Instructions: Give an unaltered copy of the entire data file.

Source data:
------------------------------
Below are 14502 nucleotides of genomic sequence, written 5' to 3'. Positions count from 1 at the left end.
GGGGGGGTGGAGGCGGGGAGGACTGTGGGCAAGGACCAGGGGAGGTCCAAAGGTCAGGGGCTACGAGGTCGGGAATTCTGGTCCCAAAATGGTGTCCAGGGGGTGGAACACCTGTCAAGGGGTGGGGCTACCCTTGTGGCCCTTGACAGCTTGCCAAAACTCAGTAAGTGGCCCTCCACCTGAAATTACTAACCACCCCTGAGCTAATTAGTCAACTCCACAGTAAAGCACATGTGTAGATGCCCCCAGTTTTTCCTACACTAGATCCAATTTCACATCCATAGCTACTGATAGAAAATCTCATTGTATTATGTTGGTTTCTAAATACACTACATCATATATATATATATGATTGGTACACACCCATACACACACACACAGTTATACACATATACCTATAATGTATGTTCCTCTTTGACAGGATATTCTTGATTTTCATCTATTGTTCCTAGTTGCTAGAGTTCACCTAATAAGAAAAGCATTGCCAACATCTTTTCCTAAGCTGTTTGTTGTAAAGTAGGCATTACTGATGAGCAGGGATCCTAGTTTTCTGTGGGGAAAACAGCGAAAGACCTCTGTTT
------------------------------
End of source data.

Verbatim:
Below are 14502 nucleotides of genomic sequence, written 5' to 3'. Positions count from 1 at the left end.
GGGGGGGTGGAGGCGGGGAGGACTGTGGGCAAGGACCAGGGGAGGTCCAAAGGTCAGGGGCTACGAGGTCGGGAATTCTGGTCCCAAAATGGTGTCCAGGGGGTGGAACACCTGTCAAGGGGTGGGGCTACCCTTGTGGCCCTTGACAGCTTGCCAAAACTCAGTAAGTGGCCCTCCACCTGAAATTACTAACCACCCCTGAGCTAATTAGTCAACTCCACAGTAAAGCACATGTGTAGATGCCCCCAGTTTTTCCTACACTAGATCCAATTTCACATCCATAGCTACTGATAGAAAATCTCATTGTATTATGTTGGTTTCTAAATACACTACATCATATATATATATATGATTGGTACACACCCATACACACACACACAGTTATACACATATACCTATAATGTATGTTCCTCTTTGACAGGATATTCTTGATTTTCATCTATTGTTCCTAGTTGCTAGAGTTCACCTAATAAGAAAAGCATTGCCAACATCTTTTCCTAAGCTGTTTGTTGTAAAGTAGGCATTACTGATGAGCAGGGATCCTAGTTTTCTGTGGGGAAAACAGCGAAAGACCTCTGTTT